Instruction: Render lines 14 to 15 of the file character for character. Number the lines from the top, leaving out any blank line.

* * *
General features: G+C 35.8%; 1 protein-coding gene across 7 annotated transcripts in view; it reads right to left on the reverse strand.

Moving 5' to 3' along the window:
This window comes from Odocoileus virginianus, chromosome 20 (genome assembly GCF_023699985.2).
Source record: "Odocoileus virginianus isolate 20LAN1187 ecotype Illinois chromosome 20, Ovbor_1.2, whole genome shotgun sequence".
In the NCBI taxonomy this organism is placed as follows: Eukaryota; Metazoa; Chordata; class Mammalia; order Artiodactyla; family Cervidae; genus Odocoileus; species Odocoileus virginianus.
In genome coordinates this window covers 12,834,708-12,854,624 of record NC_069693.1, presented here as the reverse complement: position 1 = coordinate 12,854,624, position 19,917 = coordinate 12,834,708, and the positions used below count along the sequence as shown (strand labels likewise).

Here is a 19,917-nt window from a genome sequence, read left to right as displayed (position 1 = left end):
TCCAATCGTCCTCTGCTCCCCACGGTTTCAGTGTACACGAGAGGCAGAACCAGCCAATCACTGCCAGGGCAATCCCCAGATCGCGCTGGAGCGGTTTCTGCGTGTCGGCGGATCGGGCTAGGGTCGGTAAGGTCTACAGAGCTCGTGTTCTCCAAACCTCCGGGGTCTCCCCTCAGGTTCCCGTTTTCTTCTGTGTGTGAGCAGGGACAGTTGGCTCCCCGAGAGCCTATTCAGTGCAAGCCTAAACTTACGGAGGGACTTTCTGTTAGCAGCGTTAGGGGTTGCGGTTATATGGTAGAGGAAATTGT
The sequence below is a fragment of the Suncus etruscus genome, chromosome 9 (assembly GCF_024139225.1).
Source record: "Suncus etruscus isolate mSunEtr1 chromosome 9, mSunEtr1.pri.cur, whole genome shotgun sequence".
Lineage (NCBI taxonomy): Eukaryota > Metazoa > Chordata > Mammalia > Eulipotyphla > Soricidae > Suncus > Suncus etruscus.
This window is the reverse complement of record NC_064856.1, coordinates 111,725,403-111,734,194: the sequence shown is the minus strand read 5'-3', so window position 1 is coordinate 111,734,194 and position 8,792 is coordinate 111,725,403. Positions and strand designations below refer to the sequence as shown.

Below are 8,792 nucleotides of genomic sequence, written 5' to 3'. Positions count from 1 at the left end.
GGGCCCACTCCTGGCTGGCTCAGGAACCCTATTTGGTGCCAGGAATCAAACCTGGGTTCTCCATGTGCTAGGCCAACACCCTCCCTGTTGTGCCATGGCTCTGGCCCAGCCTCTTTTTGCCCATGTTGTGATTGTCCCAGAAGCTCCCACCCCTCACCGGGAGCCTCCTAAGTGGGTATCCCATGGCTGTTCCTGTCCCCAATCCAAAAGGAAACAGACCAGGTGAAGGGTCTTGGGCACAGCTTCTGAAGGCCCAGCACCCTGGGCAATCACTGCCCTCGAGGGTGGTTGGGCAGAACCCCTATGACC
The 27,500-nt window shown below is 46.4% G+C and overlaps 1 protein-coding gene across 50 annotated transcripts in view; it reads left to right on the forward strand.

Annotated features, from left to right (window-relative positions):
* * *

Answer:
GGGCCCACTCCTGGCTGGCTCAGGAACCCTATTTGGTGCCAGGAATCAAACCTGGGTTCTCCATGTGCTAGGCCAACACCCTCCCTGTTGTGCCATGGCTCTGGCCCAGCCTCTTTTTGCCCATGTTGTGATTGTCCCAGAAGCTCCCACCCCTCACCGGGAGCCTCCTAAGTGGGTATCCCATGGCTGTTCCTGTCCCCAATCCAAAAGGAAACAGACCAGGTGAAGGGTCTTGGGCACAGCTTCTGAAGGCCCAGCACCCTGGGCAATCACTGCCCTCGAGGGTGGTTGGGCAGAACCCCTATGACC
The 27,500-nt window shown below is 46.4% G+C and overlaps 1 protein-coding gene across 50 annotated transcripts in view; it reads left to right on the forward strand.